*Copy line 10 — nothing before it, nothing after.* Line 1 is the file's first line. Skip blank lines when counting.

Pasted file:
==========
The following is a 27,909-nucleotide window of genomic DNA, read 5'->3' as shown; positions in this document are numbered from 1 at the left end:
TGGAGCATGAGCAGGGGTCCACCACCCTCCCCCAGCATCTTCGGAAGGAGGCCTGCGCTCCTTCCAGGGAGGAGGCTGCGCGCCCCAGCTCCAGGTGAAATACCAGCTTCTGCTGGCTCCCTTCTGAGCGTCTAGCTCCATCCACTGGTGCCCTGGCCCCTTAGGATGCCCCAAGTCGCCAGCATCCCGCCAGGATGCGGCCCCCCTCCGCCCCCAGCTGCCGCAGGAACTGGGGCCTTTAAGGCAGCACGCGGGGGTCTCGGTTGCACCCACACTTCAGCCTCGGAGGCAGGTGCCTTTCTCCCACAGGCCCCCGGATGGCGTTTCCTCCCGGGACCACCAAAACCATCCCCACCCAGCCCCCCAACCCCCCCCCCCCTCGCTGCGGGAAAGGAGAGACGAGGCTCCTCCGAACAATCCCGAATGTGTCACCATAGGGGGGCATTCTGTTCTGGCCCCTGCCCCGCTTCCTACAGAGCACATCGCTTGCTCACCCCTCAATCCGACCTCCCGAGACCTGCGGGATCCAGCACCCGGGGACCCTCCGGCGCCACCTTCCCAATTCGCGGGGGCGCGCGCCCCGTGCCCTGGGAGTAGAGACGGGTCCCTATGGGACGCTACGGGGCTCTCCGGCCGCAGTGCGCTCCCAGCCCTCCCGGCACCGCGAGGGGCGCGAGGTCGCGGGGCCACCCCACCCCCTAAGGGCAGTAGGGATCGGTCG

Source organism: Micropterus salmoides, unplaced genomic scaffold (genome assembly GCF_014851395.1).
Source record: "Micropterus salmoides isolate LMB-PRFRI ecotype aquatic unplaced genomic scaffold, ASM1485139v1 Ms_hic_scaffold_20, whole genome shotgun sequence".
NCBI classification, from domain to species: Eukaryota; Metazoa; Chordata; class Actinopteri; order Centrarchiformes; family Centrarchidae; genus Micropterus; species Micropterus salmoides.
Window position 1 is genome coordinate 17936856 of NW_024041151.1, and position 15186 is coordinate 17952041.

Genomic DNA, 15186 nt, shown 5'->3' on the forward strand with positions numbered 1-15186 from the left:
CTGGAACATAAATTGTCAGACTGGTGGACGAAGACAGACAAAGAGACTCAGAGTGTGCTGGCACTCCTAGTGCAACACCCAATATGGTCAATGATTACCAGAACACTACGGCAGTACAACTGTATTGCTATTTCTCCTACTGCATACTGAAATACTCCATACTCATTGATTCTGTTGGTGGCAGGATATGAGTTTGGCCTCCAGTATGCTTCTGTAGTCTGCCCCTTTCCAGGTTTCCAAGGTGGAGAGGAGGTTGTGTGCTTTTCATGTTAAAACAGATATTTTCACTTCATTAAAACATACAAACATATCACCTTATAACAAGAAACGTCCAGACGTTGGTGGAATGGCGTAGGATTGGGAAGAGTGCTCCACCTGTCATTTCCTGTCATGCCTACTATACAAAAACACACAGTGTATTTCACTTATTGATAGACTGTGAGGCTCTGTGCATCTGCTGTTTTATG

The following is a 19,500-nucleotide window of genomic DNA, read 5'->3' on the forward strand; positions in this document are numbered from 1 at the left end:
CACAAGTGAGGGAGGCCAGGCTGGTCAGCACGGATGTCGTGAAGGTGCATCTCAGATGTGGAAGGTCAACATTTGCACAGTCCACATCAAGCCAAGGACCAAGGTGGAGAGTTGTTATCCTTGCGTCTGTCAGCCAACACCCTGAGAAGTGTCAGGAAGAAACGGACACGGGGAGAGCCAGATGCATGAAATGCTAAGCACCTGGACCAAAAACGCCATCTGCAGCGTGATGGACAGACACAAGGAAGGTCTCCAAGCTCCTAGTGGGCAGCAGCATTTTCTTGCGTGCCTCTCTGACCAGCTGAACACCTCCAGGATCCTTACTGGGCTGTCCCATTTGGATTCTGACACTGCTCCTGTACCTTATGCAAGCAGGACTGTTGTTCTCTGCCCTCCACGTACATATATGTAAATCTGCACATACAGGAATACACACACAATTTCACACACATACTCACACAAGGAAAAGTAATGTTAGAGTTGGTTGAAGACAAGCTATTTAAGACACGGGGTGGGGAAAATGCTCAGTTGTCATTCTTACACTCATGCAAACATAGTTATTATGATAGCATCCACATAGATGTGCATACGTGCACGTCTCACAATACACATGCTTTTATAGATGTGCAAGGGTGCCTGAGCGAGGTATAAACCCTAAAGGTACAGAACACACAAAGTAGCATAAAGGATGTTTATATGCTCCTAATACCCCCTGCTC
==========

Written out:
CACAAGTGAGGGAGGCCAGGCTGGTCAGCACGGATGTCGTGAAGGTGCATCTCAGATGTGGAAGGTCAACATTTGCACAGTCCACATCAAGCCAAGGACCAAGGTGGAGAGTTGTTATCCTTGCGTCTGTCAGCCAACACCCTGAGAAGTGTCAGGAAGAAACGGACACGGGGAGAGCCAGATGCATGAAATGCTAAGCACCTGGACCAAAAACGCCATCTGCAGCGTGATGGACAGACACAAGGAAGGTCTCCAAGCTCCTAGTGGGCAGCAGCATTTTCTTGCGTGCCTCTCTGACCAGCTGAACACCTCCAGGATCCTTACTGGGCTGTCCCATTTGGATTCTGACACTGCTCCTGTACCTTATGCAAGCAGGACTGTTGTTCTCTGCCCTCCACGTACATATATGTAAATCTGCACATACAGGAATACACACACAATTTCACACACATACTCACACAAGGAAAAGTAATGTTAGAGTTGGTTGAAGACAAGCTATTTAAGACACGGGGTGGGGAAAATGCTCAGTTGTCATTCTTACACTCATGCAAACATAGTTATTATGATAGCATCCACATAGATGTGCATACGTGCACGTCTCACAATACACATGCTTTTATAGATGTGCAAGGGTGCCTGAGCGAGGTATAAACCCTAAAGGTACAGAACACACAAAGTAGCATAAAGGATGTTTATATGCTCCTAATACCCCCTGCTC